As an enterprise software builder, you recognize the importance of product understanding.

Strong Documentation

You’ve put hours upon hours into the development of your software and have finally created a product that you’re proud of. You’ve dealt with marketing, and now people are going to start purchasing and using your software. Not just single people, mind you, but teams of people will be working with this product, and that can get a bit unruly.

If your customers have a hard time understanding the use and features of your product, you’re going to have a hard time getting any work done amid all of those support requests.

Empower Your Employees

Before you worry too much about your customers’ understanding, however, you’ve got to start with your employees. The most effective way to educate both your sales and customer support team is to provide them with thorough knowledge base documentation.

If your entire team is up-to-speed with the fine print and unique features of your software, you’ll find that sales are made more quickly and support tickets are archived with minimal fuss from you.

Clean, detailed documentation is the grease on the wheels of a finely-tuned software machine.

An Easier Sales Cycle

Your documentation is still providing incredible value, even after your well-educated sales representatives score a new client. Scoring that client – can take 6 – 18 months for an enterprise software sales cycle – so you want to do everything you can to keep them.

Enterprise software often requires an in-person training period for customers. You simply can’t toss a new product into a group of people and expect them to magically start utilizing each feature perfectly. They need to be walked through the nooks and crannies of your software in order to experience its full impact. Remember, there’s nothing wrong with this. You want satisfaction in your product… but this portion of the process can take a while.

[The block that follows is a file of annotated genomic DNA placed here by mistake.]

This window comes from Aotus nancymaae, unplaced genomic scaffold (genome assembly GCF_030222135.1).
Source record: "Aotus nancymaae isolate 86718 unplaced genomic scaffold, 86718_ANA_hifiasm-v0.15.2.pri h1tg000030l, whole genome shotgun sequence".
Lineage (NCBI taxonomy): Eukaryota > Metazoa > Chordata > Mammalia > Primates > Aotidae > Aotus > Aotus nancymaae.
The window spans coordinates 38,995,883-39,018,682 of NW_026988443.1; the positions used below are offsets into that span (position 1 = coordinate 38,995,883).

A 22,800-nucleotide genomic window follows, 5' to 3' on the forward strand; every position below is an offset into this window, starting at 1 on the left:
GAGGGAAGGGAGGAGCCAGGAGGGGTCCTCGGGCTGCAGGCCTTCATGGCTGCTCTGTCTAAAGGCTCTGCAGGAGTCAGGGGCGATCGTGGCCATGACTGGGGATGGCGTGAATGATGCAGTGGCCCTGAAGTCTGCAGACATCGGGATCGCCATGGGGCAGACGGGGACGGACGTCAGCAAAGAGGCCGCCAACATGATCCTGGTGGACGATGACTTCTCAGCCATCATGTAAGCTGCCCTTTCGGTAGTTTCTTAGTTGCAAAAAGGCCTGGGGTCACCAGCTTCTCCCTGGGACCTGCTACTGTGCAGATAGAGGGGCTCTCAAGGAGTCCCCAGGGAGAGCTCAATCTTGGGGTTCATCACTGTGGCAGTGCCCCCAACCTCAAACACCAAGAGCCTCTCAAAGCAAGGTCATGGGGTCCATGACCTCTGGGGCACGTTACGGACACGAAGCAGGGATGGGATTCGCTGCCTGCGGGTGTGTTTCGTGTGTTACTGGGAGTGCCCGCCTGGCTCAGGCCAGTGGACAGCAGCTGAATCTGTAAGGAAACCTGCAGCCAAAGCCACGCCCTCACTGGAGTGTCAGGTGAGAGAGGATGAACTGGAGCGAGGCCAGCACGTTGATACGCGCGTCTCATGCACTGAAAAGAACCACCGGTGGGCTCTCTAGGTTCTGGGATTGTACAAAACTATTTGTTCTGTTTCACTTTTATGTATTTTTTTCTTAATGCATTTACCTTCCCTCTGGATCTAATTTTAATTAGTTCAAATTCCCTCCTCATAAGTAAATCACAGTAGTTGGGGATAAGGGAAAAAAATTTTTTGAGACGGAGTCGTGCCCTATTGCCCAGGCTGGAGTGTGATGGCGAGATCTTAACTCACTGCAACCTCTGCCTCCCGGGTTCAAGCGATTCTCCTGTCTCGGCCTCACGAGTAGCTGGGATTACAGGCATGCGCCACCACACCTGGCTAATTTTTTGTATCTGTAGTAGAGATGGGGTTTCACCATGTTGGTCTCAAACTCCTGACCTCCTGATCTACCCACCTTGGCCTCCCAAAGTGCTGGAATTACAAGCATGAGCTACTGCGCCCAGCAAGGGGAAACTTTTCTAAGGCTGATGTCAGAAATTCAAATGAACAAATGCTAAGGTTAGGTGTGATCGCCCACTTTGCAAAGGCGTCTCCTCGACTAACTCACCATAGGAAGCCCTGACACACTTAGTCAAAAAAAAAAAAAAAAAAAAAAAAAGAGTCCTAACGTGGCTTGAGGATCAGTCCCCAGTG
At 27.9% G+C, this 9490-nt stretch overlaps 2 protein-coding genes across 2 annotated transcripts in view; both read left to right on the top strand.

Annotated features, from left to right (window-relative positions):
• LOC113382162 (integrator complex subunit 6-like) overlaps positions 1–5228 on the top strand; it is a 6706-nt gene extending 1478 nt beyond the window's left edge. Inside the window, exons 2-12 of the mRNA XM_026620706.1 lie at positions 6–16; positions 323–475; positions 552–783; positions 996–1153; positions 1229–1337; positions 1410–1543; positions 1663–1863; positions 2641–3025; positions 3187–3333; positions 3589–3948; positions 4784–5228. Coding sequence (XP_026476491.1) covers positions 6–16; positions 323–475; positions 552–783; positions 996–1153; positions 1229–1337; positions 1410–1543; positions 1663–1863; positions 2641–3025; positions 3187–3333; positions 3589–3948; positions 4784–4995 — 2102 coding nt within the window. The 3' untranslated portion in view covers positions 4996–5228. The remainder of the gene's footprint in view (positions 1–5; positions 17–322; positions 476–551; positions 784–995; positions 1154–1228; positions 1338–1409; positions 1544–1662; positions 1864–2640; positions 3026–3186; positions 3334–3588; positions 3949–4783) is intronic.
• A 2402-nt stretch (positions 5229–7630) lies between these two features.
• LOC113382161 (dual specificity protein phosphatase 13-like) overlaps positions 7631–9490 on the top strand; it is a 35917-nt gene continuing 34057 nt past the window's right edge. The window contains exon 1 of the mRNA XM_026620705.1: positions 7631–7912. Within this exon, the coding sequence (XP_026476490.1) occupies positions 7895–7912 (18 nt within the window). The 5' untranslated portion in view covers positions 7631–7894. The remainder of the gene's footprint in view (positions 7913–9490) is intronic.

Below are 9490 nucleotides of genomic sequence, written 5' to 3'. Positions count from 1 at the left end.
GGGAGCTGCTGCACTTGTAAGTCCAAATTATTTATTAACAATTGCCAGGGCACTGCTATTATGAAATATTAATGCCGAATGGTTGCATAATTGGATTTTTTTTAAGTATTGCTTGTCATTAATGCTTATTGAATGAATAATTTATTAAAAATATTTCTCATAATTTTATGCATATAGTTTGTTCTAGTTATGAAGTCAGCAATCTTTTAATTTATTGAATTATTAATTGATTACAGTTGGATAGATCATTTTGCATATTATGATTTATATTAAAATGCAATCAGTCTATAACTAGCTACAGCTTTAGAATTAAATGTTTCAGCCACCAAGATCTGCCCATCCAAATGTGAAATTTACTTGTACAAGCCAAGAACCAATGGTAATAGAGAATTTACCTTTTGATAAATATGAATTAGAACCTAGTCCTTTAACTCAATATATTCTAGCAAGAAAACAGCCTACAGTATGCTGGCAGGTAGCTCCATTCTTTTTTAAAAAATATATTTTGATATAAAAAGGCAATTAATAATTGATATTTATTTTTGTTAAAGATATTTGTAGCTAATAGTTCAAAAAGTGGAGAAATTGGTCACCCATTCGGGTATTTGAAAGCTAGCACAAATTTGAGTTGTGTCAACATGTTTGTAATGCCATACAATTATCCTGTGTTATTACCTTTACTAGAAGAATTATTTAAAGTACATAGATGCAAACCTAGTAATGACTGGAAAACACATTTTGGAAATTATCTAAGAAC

(This is the part where knowledge base documentation is going to swoop in and save the day… or at least a few costly hours.)

If you present your documentation as a necessary training component, rather than an optional supplement, you’re going to end up with a higher level of client understanding. Use a portion of the documentation as a pre-training primer, refer to it regularly during training, and reference it at the end of the process. If the client’s team is familiar with navigating the documentation, they will be far more confident in the use of your product, and you’ll be able to finalize your sale without excessive back-and-forth.

Granting the Gift of Independence

Nothing lasts forever… and in the case of larger companies, that’s especially true when it comes to employees. Can you imagine having to send a representative in for new software training every time a client hired someone new? Do yourself and your client a favor by providing them with detailed, easy-to-follow documentation. They will appreciate the ability to train their own team members, and you’ll appreciate the extra time that you can dedicate to finding more clients and improving your products.

We know that the word “documentation” doesn’t exactly conjure up the most exciting of images. We get that. We also know that, without documentation, your product can easily get left behind.

We’re living in a world of instant technological gratification; if a company can’t easily master your software, it’s going to find something else to rely on. If you can take the time and put forth enough consideration to create a piece of high-quality product documentation, you (along with your clients and your team) are sure to reap the benefits.


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